Where have all the Judges gone?A year ago the U.S. Senate was in a fit. Some Senators were obstructing the confirmation process for the appointment of federal and appellate judges to the bench. Certain Republican leaders were so outraged that the notion of amending the rules, called at various times the “constitutional option” or the “nuclear option” was an almost foregone conclusion. Then the famous or infamous “Gang of 14” announced a compromise and the “crisis” was averted. Some among the conservatives wanted the vote on the rules change and warned that the Democrats were waiting until they could successfully use the filibuster. A small number of appellate judges were confirmed and then the focus on the Supreme Court vacancies absorbed the attention of almost everyone. In the meantime vacancies have remained and the Senate has failed to take up this very important constitutional function, thus placing these additional pressure on an already burdened federal judiciary.
Columnist Robert Novak spoke to this issue in his March 16, 2006 article, “Not Confirming Judges” and noted that
“On May 9, 2001, President Bush nominated U.S. District Judge Terrence W. Boyle of Edenton, N.C., to the 4th Circuit Court of Appeals. It took nearly four years for the Judiciary Committee to send his nomination to the Senate floor. It has languished there for more than a year with no prospect for Senate confirmation and no apparent interest by the Republican leadership.”
Novak continued to explain that Boyle has been on the federal bench for 22 years. So why has the Senate not acted. And why has the Senate leadership not taken this important responsibility to heart? Where is the Republican leadership that heard quite clearly from the American people during the Alito hearings that fair and prompt hearings are in the interest of the nation?
Novak did not just list Boyle who has been waiting for confirmation the longest. Ten other prospective appeals judges are caught in the mire of Senate inaction. No one seems the bit interested in addressing the problem. He mentioned a number of important candidates. The liability of these judges appears to be that they are all conservative.
For example Novak lists in his column the following nominees:
“Brett Kavanaugh, White House staff secretary. First named to the District of Columbia Circuit by Bush on July 25, 2003, Democrats blocked the routine retention of his nomination at the end of the last Congress and now demand a second hearing to delay any hopes for him. His liability is being a senior Bush aide and a former assistant to independent counsel Kenneth Starr.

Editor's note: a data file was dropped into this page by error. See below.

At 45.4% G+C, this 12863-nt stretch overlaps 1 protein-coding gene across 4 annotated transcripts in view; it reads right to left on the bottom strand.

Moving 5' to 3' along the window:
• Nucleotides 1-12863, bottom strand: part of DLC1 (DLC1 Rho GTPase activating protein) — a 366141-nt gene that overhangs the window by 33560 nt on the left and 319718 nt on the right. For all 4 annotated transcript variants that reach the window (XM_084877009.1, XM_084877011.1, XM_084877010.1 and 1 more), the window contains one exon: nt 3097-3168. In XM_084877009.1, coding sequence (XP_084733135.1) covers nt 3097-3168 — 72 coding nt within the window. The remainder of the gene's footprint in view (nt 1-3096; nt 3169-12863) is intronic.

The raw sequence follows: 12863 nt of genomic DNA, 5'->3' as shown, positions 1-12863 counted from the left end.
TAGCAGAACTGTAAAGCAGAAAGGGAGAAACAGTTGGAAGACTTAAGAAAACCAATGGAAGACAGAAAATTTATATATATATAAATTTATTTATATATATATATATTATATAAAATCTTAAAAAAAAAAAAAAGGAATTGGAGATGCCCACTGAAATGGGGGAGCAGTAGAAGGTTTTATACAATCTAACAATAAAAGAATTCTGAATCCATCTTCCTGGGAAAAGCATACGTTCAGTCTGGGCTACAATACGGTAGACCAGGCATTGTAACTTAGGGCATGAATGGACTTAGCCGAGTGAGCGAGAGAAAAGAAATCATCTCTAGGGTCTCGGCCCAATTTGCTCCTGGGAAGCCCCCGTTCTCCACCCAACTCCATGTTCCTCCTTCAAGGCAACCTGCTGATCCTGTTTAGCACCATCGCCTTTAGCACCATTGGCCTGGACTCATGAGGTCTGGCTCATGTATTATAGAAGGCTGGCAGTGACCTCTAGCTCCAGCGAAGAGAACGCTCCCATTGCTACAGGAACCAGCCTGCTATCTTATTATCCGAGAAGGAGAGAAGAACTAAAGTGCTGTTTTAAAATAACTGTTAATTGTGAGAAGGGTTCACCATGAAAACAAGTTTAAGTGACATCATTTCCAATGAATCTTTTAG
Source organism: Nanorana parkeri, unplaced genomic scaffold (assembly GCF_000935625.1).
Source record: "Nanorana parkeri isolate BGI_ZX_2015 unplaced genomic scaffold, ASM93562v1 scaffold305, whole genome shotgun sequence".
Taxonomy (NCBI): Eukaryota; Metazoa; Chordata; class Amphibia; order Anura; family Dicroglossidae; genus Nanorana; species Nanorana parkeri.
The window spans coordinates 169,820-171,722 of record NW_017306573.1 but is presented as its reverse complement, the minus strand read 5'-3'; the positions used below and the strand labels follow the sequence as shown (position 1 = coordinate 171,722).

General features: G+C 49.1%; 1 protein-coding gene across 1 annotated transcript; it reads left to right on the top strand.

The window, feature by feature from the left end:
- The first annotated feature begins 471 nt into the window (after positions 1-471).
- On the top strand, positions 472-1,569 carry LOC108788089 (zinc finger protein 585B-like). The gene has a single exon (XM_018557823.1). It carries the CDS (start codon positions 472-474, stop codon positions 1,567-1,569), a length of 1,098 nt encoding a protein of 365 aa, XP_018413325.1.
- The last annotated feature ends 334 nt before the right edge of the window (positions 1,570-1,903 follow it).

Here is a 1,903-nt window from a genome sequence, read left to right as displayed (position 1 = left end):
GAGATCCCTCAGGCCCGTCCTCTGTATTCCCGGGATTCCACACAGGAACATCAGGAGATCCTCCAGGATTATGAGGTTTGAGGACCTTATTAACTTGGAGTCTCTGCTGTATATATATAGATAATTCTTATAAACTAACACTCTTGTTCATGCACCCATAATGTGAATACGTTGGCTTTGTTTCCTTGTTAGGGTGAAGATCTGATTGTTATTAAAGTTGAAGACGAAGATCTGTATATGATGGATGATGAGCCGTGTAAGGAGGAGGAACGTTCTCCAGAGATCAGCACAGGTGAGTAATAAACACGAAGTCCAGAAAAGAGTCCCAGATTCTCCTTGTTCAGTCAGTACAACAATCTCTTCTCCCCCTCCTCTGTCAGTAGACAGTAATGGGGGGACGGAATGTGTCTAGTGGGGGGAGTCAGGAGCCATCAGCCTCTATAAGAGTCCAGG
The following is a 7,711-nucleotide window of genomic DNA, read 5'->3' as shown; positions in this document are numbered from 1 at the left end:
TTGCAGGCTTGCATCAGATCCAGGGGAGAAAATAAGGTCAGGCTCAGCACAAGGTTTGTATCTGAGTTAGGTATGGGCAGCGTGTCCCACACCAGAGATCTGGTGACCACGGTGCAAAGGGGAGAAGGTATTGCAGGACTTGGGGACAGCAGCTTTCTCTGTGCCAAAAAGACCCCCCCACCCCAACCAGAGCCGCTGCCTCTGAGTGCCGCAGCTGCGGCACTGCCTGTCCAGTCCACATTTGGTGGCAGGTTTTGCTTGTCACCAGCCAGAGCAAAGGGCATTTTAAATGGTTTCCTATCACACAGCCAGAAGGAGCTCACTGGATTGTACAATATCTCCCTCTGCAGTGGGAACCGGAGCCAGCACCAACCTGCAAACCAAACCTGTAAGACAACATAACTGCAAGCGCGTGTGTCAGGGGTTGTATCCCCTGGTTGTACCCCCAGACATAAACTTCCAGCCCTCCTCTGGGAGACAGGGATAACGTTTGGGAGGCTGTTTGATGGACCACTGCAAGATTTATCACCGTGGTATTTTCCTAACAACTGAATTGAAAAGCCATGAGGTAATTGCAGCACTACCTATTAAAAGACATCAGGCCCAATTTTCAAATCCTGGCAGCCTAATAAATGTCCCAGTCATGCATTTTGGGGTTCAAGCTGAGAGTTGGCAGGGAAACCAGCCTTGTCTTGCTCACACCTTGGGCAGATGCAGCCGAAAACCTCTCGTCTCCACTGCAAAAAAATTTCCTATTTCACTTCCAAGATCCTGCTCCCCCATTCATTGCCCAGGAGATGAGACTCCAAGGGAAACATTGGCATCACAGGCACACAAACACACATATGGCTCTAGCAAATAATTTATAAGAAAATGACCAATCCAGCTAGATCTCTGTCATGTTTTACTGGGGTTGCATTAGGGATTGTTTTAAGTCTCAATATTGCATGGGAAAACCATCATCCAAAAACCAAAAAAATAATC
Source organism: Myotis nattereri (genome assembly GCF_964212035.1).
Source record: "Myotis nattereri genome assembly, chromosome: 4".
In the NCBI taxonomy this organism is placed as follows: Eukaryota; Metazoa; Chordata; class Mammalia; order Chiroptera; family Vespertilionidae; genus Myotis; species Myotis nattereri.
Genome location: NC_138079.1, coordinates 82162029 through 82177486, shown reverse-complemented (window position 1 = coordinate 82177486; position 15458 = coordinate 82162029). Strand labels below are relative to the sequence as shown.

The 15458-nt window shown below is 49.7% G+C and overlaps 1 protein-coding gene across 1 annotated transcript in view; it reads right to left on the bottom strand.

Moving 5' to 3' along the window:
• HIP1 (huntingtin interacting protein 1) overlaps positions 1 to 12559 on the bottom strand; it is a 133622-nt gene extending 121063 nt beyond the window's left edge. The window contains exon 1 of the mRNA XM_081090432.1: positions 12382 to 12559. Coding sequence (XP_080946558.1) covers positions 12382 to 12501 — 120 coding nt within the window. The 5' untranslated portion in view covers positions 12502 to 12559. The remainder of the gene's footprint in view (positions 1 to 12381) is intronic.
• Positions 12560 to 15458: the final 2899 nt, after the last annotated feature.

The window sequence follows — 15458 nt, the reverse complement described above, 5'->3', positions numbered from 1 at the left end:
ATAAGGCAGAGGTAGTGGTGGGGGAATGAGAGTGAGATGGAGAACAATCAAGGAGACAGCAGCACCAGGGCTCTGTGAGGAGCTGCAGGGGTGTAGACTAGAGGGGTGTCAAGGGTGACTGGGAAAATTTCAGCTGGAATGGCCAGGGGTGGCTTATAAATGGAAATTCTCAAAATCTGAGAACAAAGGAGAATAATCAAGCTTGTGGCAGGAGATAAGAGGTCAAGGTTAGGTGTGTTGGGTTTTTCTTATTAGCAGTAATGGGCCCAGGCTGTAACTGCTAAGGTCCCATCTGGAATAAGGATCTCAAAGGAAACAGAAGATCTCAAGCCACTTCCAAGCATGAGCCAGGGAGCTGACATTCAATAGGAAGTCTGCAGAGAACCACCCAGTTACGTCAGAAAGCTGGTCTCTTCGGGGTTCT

-- William Haynes, general counsel of the Defense Department. A former General Dynamics executive nominated to the 4th Circuit, he has been blocked by Democrats for his association with the Pentagon's enemy combatant policies as a protégé of vice presidential chief of staff David Addington.
-- Michael Wallace, a Jackson, Miss. lawyer. He was named to the 5th Circuit six weeks ago to fill the vacancy left by the resignation of Judge Charles Pickering. A former aide to Sen. Trent Lott, Wallace faces the same opposition from the Left that filibustered Pickering until he reached the bench on a Bush recess appointment.”
Novak’s concerns are well taken and Pro-Life activists need to call their Senators now and remind them that this situation must change immediately. Those who wish to see the status of nominees can check the U.S. Department of Justice Office of Legal Policy website.
Senator Frist may be happy he won a meaningless straw poll in his home state of Tennessee, but if he ever wishes to show folks beyond the Beltway his leadership skills, he should get these nominees confirmed.
As for my own Senator John McCain, he should call for immediate floor votes on those candidates passed by the committee and for hearings on the balance of the president’s nominees. Republicans who consider themselves as leaders of their party need to speak out on this very important duty of the Senate.
Qualified judicial candidates who subject themselves to the process of confirmation have a right to prompt action by the Senate. When senators wonder why the American people are displeased with their government, it is inaction such as this that prompts such feeling.
Aside from playing into the Left’s hand by delaying consideration of these individuals, the Republican Senate leadership has a responsibility to those who worked on the campaign to keep the promises made in November. Anything less will affect the outcomes of races in 2006.